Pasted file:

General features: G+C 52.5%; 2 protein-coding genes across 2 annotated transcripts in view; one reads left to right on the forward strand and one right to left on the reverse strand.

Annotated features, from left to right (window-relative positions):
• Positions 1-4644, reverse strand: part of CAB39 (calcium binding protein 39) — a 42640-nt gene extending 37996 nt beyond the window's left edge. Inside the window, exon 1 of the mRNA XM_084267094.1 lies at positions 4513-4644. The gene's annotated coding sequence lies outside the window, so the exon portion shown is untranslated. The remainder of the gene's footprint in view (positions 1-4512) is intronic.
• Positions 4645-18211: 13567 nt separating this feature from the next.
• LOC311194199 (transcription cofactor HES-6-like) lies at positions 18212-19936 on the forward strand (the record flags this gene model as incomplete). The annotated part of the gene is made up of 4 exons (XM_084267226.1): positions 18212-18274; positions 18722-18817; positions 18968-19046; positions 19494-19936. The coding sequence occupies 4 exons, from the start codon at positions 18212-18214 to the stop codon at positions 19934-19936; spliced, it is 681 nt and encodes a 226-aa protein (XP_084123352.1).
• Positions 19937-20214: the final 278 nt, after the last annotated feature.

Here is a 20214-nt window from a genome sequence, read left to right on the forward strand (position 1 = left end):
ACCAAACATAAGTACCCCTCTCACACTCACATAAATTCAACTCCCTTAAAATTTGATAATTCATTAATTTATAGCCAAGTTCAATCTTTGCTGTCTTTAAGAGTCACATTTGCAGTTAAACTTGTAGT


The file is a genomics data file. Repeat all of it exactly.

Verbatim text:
General features: G+C 52.5%; 2 protein-coding genes across 2 annotated transcripts in view; one reads left to right on the forward strand and one right to left on the reverse strand.

Annotated features, from left to right (window-relative positions):
• Positions 1-4644, reverse strand: part of CAB39 (calcium binding protein 39) — a 42640-nt gene extending 37996 nt beyond the window's left edge. Inside the window, exon 1 of the mRNA XM_084267094.1 lies at positions 4513-4644. The gene's annotated coding sequence lies outside the window, so the exon portion shown is untranslated. The remainder of the gene's footprint in view (positions 1-4512) is intronic.
• Positions 4645-18211: 13567 nt separating this feature from the next.
• LOC311194199 (transcription cofactor HES-6-like) lies at positions 18212-19936 on the forward strand (the record flags this gene model as incomplete). The annotated part of the gene is made up of 4 exons (XM_084267226.1): positions 18212-18274; positions 18722-18817; positions 18968-19046; positions 19494-19936. The coding sequence occupies 4 exons, from the start codon at positions 18212-18214 to the stop codon at positions 19934-19936; spliced, it is 681 nt and encodes a 226-aa protein (XP_084123352.1).
• Positions 19937-20214: the final 278 nt, after the last annotated feature.

Here is a 20214-nt window from a genome sequence, read left to right on the forward strand (position 1 = left end):
ACCAAACATAAGTACCCCTCTCACACTCACATAAATTCAACTCCCTTAAAATTTGATAATTCATTAATTTATAGCCAAGTTCAATCTTTGCTGTCTTTAAGAGTCACATTTGCAGTTAAACTTGTAGT